As for myself, I quit the exhausting exercise of fashion some years ago, realizing that most of us buy our aesthetic identities from one of several stores, and that those who put in a lot of effort have similar results to those who just grab some shirts off a shelf, within any given aesthetic niche (i.e. the difference between most stylish half and least stylish half of H&M shoppers is not huge as they’re drawing from a very limited possibility set). The only real differentiator in this game is spending power, but you can only buy a couple months of exclusivity.
It is also worth noting how some sub-cultures that pride themselves on individuality and difference in their aesthetic and other choices, and as a result seek out rare and/or novel forms, manage to look remarkably similar in general, even as they differ in the particulars (i.e. it doesn’t matter that yours is the only pair of those vintage turquoise skinny-jeans at the thrift-store, or maybe even in existence - I’m familiar with your look, my hipster friend).
It’s really frustrating when you go into a store where you’ve found things that fit your style in the past and there is a host of bizarre seasonal colors and cuts and designs sure to have the longevity of a Hollywood marriage. My reaction more often than not is, “Oh well, guess I won’t be buying clothes this year”. Better to go thread-bare than betray your style.
My favorite blazer is four years old, my choice dancing shoes the same, and I buy three of anything I love because I know that the sustained, engineered unsatisfaction and the consumption ethic it drives, will sweep the few that have style resonance aside. This same tide will bring these things back 20 or 15 or 10 or even 5 years later, pretending it’s new, or exalting its “vintage” quality - neither will be quite true, but I need some shirts to wear in the meantime.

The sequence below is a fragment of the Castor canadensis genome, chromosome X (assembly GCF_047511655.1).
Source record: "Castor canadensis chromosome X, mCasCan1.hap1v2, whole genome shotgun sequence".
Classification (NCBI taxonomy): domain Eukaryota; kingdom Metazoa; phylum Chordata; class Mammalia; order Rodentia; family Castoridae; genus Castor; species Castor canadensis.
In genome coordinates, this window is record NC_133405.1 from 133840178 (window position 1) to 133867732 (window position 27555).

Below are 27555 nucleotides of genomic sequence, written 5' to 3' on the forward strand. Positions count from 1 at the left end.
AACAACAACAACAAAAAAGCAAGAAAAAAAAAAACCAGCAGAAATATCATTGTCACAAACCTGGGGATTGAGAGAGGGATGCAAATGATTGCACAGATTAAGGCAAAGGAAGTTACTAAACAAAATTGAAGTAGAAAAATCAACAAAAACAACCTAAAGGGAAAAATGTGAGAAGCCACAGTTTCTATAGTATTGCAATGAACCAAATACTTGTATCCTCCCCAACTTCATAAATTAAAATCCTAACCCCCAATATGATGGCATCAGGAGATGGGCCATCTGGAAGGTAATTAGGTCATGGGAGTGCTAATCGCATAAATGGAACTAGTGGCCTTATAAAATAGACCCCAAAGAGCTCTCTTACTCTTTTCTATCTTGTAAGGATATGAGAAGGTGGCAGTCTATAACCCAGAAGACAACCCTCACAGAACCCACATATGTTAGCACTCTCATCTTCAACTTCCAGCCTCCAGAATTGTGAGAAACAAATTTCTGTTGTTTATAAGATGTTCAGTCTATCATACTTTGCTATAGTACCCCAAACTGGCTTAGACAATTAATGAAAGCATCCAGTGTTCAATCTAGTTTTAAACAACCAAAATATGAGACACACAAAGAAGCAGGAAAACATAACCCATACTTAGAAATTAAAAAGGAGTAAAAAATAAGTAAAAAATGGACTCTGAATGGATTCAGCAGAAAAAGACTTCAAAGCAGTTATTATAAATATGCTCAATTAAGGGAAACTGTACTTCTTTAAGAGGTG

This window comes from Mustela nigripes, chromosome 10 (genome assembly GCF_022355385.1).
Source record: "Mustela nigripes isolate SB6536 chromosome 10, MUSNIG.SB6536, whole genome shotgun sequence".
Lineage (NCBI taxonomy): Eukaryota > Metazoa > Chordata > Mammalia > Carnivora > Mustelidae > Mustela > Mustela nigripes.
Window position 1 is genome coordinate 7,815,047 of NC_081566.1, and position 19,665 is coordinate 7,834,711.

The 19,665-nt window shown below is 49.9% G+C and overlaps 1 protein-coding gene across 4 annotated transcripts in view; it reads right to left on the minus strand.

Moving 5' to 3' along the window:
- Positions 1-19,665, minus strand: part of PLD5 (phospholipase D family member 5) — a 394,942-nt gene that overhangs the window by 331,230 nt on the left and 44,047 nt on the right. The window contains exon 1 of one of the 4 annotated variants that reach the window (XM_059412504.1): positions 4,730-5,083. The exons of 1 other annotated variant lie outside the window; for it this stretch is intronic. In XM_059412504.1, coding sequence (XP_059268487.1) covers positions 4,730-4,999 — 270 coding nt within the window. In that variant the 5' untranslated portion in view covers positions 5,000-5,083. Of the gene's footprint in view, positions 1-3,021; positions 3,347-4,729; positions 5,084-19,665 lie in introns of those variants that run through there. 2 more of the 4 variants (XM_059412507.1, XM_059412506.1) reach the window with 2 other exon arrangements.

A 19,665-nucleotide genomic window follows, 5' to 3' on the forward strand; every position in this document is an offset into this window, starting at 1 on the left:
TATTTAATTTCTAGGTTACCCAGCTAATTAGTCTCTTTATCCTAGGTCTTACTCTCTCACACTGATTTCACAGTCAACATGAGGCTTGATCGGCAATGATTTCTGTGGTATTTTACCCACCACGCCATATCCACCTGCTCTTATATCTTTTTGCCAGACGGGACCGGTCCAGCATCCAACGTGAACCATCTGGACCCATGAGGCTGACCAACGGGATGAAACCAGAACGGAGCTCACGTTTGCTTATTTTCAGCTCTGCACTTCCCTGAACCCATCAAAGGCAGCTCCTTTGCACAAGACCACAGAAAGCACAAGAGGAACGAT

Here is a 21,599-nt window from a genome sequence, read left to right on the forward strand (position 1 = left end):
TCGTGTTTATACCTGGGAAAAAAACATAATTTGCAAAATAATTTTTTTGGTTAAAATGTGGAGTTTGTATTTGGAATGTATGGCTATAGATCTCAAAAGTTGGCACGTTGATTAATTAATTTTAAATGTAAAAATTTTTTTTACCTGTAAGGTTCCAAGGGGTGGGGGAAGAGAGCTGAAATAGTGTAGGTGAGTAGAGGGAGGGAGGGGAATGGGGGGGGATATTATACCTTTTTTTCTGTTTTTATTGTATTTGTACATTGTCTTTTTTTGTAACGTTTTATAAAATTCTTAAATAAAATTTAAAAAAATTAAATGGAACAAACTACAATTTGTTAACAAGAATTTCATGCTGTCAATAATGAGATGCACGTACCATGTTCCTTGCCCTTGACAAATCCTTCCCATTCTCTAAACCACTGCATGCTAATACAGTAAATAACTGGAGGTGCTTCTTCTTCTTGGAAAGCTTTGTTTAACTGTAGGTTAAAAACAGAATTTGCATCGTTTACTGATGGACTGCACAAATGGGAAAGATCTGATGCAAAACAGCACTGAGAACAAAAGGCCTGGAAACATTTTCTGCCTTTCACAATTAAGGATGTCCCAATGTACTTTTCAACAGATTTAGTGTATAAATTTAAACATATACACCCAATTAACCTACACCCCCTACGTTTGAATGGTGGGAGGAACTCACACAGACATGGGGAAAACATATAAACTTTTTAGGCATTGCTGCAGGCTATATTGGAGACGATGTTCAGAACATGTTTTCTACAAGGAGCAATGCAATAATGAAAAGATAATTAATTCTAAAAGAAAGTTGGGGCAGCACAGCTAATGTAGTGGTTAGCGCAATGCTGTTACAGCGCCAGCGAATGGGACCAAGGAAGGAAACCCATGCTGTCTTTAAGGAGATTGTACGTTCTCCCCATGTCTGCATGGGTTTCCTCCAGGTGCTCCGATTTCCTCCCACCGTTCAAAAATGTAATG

Here are some hallmarks of my style that have re-emerged consistently since I was 16:
I like well cut jackets with high collars and buttons and square shoulders.
I like jeans that settle well at the tops of shoes and fit well at the waist, rather than sagging. I don’t like baggy jeans, nor particularly skinny ones.
I like wingtips, and slim, low-profile shoes.
I like crisp, tailored fit, long sleeve shirts, occasionally with subtle stripes.
I like earth tones and muted colors - brown, cream, tan, white, blue, black, grey, pink, with red as an occasional accent.
I like to layer.
I like fitted, long-necked sweaters, with button or zipper closure. And thermal shirts.
I like brimmed hats, especially fedoras, but rarely wear them because they compress my hair.
I like moderately sized sun glasses, preferably aviator style.
I like simple, mostly-natural fibres, especially soft, elastic cotton or coarse linen.
I like my facial hair short (no ironic mustache for me) and my head hair long and curly.
During the decades that Washington had a black majority, national policy makers and investors left the city’s aging infrastructure for dead. So it is astonishing to witness the about-face that has accompanied the influx of white professionals in the past decade. Now there are urban-friendly transportation policies, lavish corporate spending on education and billions in private real estate investment and development. As residents finally get the city they have always deserved, many black Washingtonians are feeling the rage of the loyal first wife, kicked to the curb as soon as things started looking up.
Some thoughts on Theatre and its corollaries in UX design.
On point commentary on American popular culture from Atmosphere:
'Rowdy, stubborn, loud and arrogant
As American as apple pie and embarrassment
Package the kid’s face, put it on display
Look ma!, another national disgrace
Dumb and ignorant, drunk and belligerent
Open up your heart y’all, come on and let me in
Package the kid’s face, put it on display
Look ma!, another national disgrace’
Musings at the intersection of Facebook, Digital Photography and College Culture.